Hugh Bailey | Hearst Connecticut Media

(Francisco Kjolseth | Tribune file photo) Bicyclists make their way through Salt Lake City traffic. Officials are pushing to promote more walking and biking as the Wasatch Front population is predicted to double in coming decades.When planners promote what is known as transit-oriented development, it is situations like this week’s winter storm they have in mind.

In some Bridgeport neighborhoods, where a growing number of people are able to live a life less dependent on cars, events that severely limit options for everyone else can be more or less shrugged off.

“With the bodegas and small grocers every couple of  blocks, it’s easy to bundle up and head down the street if your fridge needs replenishing,” Becca Bryan, who lives in the South End and works downtown, said in an email. “The colder the weather, the cozier the neighborhood becomes.”

As described by the Regional Plan Association, transit-oriented development “is a strategy for growth that produces less traffic and lessens impact on roads and highways. Households located within walking distance of transit own fewer cars, drive less and pay a smaller share of their income on transportation-related expenses.”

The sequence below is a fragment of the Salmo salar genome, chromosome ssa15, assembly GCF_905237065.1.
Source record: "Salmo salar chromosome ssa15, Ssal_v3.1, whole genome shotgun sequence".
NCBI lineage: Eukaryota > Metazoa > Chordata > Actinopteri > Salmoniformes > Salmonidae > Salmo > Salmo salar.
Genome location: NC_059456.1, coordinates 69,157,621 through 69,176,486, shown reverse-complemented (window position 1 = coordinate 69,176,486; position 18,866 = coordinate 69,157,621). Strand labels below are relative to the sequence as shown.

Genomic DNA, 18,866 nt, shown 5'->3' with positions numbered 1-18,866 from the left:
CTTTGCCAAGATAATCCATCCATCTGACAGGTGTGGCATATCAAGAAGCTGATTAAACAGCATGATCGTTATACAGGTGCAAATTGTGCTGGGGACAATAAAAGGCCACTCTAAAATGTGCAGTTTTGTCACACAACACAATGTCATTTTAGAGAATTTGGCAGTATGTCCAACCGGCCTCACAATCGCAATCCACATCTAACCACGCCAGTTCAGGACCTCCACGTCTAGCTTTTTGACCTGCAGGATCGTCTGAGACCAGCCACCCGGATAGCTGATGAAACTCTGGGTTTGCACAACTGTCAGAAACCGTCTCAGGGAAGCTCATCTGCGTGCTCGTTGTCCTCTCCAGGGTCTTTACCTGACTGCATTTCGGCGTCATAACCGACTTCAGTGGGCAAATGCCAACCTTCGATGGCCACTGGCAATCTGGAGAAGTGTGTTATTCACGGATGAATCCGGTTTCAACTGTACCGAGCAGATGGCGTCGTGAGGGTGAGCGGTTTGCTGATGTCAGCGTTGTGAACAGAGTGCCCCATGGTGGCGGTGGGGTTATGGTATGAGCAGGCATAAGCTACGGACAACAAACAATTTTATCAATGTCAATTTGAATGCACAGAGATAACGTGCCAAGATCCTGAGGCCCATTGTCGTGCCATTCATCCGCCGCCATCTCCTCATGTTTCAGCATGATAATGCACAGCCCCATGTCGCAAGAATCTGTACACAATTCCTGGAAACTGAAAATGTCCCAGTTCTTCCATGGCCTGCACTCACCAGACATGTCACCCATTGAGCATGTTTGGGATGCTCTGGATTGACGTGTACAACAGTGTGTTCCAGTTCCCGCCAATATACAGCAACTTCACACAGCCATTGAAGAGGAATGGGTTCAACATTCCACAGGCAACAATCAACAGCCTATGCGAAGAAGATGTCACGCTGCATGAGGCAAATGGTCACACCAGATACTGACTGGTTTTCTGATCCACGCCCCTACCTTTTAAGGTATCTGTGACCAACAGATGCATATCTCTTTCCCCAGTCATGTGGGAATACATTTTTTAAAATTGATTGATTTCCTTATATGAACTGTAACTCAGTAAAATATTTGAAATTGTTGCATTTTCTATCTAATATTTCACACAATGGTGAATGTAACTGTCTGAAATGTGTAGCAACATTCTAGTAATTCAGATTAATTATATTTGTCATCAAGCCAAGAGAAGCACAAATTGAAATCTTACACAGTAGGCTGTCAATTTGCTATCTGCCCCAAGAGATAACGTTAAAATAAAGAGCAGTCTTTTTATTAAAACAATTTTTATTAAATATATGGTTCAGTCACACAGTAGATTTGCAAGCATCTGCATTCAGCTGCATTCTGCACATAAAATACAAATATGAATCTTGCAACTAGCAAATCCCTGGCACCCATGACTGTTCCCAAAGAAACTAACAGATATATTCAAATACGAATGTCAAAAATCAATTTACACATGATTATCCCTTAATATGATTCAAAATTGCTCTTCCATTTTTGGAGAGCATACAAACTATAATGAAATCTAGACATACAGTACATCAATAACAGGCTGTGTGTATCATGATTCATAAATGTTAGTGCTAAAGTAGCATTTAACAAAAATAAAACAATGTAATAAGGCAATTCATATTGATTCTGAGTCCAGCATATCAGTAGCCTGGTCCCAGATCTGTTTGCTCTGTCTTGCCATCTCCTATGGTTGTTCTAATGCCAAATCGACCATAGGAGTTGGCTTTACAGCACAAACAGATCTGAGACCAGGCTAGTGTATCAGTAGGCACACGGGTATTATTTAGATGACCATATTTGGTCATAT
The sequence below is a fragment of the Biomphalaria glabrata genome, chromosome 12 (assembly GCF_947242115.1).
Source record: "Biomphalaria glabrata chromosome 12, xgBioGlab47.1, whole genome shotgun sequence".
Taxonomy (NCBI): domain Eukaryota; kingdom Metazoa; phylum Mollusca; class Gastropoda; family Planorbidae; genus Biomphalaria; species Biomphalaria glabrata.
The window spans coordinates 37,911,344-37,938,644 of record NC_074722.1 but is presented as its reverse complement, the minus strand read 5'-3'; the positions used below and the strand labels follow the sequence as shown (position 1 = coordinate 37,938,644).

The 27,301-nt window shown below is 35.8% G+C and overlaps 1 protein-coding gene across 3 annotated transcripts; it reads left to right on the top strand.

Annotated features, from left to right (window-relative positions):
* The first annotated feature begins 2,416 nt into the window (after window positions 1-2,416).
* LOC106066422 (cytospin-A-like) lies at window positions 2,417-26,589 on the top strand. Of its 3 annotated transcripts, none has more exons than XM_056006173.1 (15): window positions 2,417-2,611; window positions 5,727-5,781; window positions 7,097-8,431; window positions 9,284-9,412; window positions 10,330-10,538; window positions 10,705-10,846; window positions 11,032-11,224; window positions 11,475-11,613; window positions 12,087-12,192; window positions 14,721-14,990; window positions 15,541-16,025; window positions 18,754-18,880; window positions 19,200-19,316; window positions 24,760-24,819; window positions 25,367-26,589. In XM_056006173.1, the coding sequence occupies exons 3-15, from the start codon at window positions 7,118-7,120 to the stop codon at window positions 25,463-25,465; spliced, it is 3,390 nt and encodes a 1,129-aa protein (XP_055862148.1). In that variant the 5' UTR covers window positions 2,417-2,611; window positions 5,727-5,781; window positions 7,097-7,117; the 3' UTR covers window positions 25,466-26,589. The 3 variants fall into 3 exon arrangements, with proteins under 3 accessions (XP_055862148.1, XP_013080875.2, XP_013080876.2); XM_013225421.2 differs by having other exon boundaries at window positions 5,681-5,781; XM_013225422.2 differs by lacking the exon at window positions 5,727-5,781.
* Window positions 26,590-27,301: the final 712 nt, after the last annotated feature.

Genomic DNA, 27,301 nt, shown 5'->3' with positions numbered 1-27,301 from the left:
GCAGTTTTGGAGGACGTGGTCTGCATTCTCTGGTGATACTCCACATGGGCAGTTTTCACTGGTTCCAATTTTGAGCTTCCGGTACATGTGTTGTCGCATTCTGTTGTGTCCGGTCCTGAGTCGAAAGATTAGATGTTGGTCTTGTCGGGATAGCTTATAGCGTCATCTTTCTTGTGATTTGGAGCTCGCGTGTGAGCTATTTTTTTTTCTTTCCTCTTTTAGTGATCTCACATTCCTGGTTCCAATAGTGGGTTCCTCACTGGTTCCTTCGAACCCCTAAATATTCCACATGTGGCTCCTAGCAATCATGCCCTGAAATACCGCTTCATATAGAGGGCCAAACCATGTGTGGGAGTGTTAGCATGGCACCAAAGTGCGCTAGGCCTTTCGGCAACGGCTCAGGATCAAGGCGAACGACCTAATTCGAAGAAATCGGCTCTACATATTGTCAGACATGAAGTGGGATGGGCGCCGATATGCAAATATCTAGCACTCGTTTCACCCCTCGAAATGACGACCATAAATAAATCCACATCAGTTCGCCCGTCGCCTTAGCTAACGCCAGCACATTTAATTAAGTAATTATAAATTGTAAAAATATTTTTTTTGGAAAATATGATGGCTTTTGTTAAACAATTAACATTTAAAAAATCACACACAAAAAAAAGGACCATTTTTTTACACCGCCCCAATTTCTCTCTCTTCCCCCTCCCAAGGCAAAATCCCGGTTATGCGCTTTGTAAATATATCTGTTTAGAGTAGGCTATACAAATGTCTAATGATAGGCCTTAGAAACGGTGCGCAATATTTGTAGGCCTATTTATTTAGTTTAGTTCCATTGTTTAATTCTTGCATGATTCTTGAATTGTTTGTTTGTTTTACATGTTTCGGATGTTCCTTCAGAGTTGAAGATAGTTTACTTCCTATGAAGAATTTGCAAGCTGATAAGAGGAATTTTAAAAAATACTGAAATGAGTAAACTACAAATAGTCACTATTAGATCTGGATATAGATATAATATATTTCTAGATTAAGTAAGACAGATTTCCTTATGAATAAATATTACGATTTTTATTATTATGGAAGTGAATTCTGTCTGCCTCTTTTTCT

With roads out of the city not an option during the height of the storm, most people not living in a dense neighborhood were stuck. The state told people not to drive after 9 p.m. Monday and bus and rail service were suspended. But that didn’t mean downtown was closed.

Adam Wood, chief of staff to Bridgeport Mayor Bill Finch, said a number of downtown businesses were able to weather the storm.

“This is why we have such a focus on transit-oriented development in the city,” he said. “You don’t have to own a car, buy gas, move your car and all the rest if you want to live here.”

Wood mentioned Tiago’s Bar and Grill, Barnum Publick House and the Holiday Inn among downtown businesses that did not close. Read more